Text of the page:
Colfax, Louisiana is what the New York Times calls a 'flyspeck' town. Today the town is remembered for the 'Colfax Riot' when, in 1873, white supremacists massacred scores of former slaves. In 1921 those killers who themselves lost their lives, three of them, were venerated by an obelisk erected in the town cemetery.
Two blocks off Main Street, a 12-foot marble obelisk is the focal point of the Colfax cemetery. An inscription carved into its base declares it was “erected to the memory of the heroes” who “fell in the Colfax Riot fighting for white supremacy.” On the north side of the present-day courthouse, a historical marker reads, “On this site occurred the Colfax Riot in which three white men and 150 negroes were slain” and added that the episode “marked the end of carpetbag misrule in the South.”
After the Civil War, Colfax became ensnared in a vicious political melee between abolitionist Republicans who supported Reconstruction and recalcitrant, pro-slavery Democrats determined to redeem the Lost Cause of the Confederacy. The 13th Amendment (ratified in 1865), the Civil Rights Act of 1866 and the 14th Amendment (ratified in 1868) promised to give Black Americans freedom, citizenship and the same protections and privileges afforded other citizens.
But those promises vanished as Southern states not only refused to enforce these laws, but also passed new laws such as the so-called Black Codes intended to derail Reconstruction. The Ku Klux Klan, founded in 1865, joined other white terrorist groups devoted to the “better preservation of the white race and to see that white blood was handed down unmixed with the offensive globule of African blood.
The election mayhem spilled over into Colfax, seat of Grant Parish, where Republican candidates, sympathetic to Black freedmen, assumed their rightful offices in the parish courthouse. This provoked a homicidal revolt by supporters of the Democratic candidates. Several hundred heavily armed white supremacists from throughout Louisiana traveled to Colfax bent on taking control of the courthouse, prompting local freedmen to gather in the brick building and defend it from attack, even though they were vastly outgunned.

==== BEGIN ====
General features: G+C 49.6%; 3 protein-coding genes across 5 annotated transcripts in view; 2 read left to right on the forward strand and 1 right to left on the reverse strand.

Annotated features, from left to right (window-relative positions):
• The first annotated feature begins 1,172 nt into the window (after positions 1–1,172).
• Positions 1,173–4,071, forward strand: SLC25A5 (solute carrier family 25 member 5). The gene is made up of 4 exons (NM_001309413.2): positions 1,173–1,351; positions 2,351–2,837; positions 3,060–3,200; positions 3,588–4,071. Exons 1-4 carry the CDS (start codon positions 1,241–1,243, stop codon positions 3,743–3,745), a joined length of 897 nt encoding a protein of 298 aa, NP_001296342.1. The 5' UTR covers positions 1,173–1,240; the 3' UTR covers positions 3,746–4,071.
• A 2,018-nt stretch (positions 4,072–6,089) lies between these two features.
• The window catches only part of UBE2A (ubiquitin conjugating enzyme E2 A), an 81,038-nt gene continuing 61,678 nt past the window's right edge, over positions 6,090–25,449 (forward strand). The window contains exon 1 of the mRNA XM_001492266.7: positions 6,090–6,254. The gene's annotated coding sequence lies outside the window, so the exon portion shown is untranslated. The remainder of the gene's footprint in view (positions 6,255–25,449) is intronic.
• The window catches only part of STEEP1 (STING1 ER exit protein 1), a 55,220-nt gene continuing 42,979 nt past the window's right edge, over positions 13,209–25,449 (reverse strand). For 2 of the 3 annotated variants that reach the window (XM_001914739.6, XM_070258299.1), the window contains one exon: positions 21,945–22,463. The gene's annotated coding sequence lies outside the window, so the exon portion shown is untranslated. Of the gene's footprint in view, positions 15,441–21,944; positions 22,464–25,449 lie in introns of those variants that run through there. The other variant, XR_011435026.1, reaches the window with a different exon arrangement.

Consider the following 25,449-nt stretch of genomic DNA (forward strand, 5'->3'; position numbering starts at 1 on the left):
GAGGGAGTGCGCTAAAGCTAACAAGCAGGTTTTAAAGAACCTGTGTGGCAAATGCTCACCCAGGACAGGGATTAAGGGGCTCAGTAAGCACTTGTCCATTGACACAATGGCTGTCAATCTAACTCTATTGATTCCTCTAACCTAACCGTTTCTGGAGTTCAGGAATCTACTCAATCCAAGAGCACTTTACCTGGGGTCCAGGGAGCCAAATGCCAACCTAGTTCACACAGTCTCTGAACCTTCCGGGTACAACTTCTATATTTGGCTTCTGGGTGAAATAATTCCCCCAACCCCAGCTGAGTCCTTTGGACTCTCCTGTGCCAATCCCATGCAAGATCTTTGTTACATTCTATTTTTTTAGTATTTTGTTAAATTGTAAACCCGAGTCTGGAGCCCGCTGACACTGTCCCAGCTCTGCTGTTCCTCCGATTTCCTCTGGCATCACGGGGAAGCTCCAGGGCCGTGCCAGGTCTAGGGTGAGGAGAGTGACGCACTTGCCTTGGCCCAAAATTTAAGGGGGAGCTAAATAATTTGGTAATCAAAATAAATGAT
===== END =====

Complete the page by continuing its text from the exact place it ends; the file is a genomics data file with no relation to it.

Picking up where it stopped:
When the white mob advanced, the murderous frenzy of their assault prompted the Black men to raise a flag of surrender, but the berserk marauders ignored it. They set fire to the courthouse roof and slaughtered almost every freedman who emerged from the flaming building to surrender. Those who remained inside were burned alive. The exact number of victims was never determined.There was a trial and a re-trial. One US Attorney for Louisiana had to prosecute the charges against 98 accused opposed by "an all star team of White Supremacist defense attorneys." Needless to say the outcome was a hung jury.
In a re-trial a federal jury convicted just three of the accused of violating the victims' civil rights. Fortunately for the convicted, the US Supreme Court still had a good percentage of anti-reconstructionist/anti-abolitionist judges. By the time they were through, every one was acquitted and the power of the federal government to prosecute crimes against the formerly enslaved was severely limited.
Given free rein by the Supreme Court, white supremacists continued their coordinated campaign of terror against Black people, hastening the demise of Reconstruction. By 1877, every Southern state had been “redeemed,” and they would remain under the control of their white redeemers for decades.Here is what is inscribed on the base of the Colfax obelisk:
Those three men who died "fighting for white supremacy," Parish, Hadnot and Harris, are still venerated on that obelisk to this day.
A straight line can be drawn from Colfax and Cruikshank to the race riots in East St. Louis in 1917 and in Omaha, Chicago and other cities two years later; to the abhorrent crimes committed in the 1921 Tulsa race massacre; to the criminal brutality unleashed on African-Americans in Selma and Birmingham, Ala., in the 1960s; to the present-day instances of police and white nationalist violence in Ferguson, Mo., Charlottesville, Va., and now Kenosha, Wis.; to the shameful, plain-sight attempts to suppress the Black vote in the 2020 elections. Lest we forget that white supremacy and racial injustice are still endemic in America, we need to remember Colfax and the lasting harm it wrought.Trump is playing to a following steeped in this filth. Conspiracy theorists, racists, xenophobes, misogynists, Christo-fascists, collectively described as his "base." For Trump and his 'deplorables,' the Civil War is still unfinished business.
I've been looking into civil unrest in the decade preceding the Civil War. The parallels to what is happening today are interesting and I hope to deal with some of them in future posts.